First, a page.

17 Tips to Keep Your Alberta Business Cyber Safe

17 Tips to Keep Your Alberta Business Cyber Safe

Your Alberta business is vulnerable to cybercriminals looking for opportunities to access your information. The more public information you store for your customers, patients or clients, the more crucial cybersecurity becomes.

You can be vulnerable to a long list of cyber-crimes, from identity theft to phishing and accessing your website to post inappropriate content to the theft of your intellectual property. Therefore you need to take every precaution to protect your business, your customers, and your staff. Here are 17 tips to help you keep your business cyber safe.

1. Avoid Using Public Wi-Fi

Instruct staff to avoid using public Wi-Fi for business purposes or when using business provided devices. This can cut down on hackers accessing information.

2. Turn Off Unnecessary Features

When out and about, instruct staff to turn off things such as GPS, wireless connection, and geo-tracking to make it more difficult for cybercriminals to access information or know where they are.

3. Have a No Apps Policy

Set a no-apps policy for all business provided devices and computers. If people do download apps for business purposes, ensure they are approved or from trusted sources only.

4. Safe Access Protocols

Make sure all devices and computers have strict access protocols. Passwords should be changed often and be challenging to decipher, with a mix of at least eight characters: upper and lower case letters, numbers, and symbols.

5. No Downloading or Clicking Unknown Links

Make sure staff understand they should never click email links or download attachments from unknown sources.

6. Log-Off Rules

Ensure you have a log-off rule that instructs team members to log off from devices and computers when not in use, even if it is just for a trip to get coffee or use the bathroom.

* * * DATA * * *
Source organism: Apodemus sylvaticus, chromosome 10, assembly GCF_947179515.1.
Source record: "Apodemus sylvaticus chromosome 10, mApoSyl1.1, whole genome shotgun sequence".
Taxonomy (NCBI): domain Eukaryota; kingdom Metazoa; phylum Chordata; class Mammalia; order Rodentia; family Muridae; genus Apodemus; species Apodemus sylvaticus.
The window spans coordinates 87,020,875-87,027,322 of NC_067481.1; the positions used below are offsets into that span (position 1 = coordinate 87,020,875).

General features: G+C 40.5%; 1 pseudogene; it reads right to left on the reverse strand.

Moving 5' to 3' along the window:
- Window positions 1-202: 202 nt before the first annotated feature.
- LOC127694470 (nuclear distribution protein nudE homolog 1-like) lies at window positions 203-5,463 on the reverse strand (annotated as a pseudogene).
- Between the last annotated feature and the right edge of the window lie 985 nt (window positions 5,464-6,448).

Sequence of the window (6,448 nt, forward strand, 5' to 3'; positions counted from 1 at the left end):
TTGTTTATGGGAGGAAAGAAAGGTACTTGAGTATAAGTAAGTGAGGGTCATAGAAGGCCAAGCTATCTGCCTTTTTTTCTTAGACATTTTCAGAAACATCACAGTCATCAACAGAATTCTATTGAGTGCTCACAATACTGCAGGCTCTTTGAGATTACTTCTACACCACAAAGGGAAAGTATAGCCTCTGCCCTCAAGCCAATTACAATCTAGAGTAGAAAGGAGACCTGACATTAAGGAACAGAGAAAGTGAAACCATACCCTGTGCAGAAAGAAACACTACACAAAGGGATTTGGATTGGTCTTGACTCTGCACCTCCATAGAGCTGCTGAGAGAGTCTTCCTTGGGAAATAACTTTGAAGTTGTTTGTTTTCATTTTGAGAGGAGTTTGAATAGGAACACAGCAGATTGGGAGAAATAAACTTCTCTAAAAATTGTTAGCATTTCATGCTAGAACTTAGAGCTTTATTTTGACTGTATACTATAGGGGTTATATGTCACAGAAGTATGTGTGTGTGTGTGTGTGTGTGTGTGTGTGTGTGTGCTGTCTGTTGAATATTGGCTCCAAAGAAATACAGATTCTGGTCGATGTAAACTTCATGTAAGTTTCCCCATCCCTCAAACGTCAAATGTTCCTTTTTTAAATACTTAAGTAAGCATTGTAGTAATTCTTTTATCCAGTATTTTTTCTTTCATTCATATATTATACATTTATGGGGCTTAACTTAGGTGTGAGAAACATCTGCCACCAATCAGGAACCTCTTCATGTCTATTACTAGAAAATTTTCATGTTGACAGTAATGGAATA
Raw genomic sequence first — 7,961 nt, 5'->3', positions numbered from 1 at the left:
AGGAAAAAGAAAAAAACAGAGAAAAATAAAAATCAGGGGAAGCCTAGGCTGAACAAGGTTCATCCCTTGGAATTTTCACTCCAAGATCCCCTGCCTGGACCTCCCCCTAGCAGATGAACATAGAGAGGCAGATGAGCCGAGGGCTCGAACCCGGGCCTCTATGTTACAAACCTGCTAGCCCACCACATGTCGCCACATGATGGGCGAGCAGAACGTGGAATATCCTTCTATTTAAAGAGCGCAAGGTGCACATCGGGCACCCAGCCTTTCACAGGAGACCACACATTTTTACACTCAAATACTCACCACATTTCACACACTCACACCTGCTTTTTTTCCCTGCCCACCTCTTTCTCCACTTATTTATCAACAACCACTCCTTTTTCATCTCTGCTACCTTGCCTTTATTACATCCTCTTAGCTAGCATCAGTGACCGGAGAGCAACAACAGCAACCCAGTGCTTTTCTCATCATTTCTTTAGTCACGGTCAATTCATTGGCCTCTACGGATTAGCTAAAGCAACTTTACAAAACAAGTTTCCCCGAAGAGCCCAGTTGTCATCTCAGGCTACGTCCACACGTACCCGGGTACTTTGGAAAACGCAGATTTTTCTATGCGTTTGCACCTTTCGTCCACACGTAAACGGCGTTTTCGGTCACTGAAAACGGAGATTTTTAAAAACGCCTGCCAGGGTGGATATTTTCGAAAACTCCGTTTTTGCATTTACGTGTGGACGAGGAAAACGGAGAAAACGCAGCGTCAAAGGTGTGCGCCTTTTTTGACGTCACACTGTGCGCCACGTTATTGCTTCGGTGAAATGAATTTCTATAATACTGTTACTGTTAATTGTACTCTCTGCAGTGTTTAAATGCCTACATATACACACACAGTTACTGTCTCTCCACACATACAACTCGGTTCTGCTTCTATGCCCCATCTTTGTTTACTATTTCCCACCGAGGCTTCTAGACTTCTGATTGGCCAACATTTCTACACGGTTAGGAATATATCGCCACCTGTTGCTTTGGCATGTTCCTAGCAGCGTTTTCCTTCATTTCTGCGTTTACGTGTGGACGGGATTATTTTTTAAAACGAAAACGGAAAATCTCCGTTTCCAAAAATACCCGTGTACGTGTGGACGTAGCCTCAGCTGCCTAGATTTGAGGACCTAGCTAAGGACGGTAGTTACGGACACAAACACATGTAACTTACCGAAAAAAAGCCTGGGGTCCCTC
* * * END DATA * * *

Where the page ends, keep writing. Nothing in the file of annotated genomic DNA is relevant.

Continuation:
7. Fewer Password Attempts

Make sure log-ins cannot be attempted too many times, as this gives cybercriminals more tries to break into the system.

8. Educate Staff

Every new hire should receive an overview of the various threats of cybercriminals, such as:

  • Email scams
  • Phishing attacks
  • Botnets
  • Viruses
  • Trojans

This will help them avoid risk and keep criminals at bay.

9. Malicious and Fake Software

Like with apps, have a policy that only approved software can be downloaded onto computers to avoid malware issues.

10. Social Network Policies

Another vulnerability is social networks. Cybercriminals can use employee profiles to access information that makes it easier to target. Restricting access to social networks can help reduce the risk for the company.

11. Recognize Phishing

The use of fake emails, text messages and websites can allow cybercriminals to entice staff to enter their passwords, credit card numbers and more. Again, ensuring employees are aware of these crimes, knowing they should avoid clicking on suspicious links or entering information on unknown sources or websites, can help reduce the risk of sharing vital information. Some signs of risky URLs include hyphens, numbers, spelling mistakes and the “@” symbol.

12. Keep Passwords Secure

While it can be hard to keep track of passwords, ask employees not to write down their passwords anywhere near their workstations.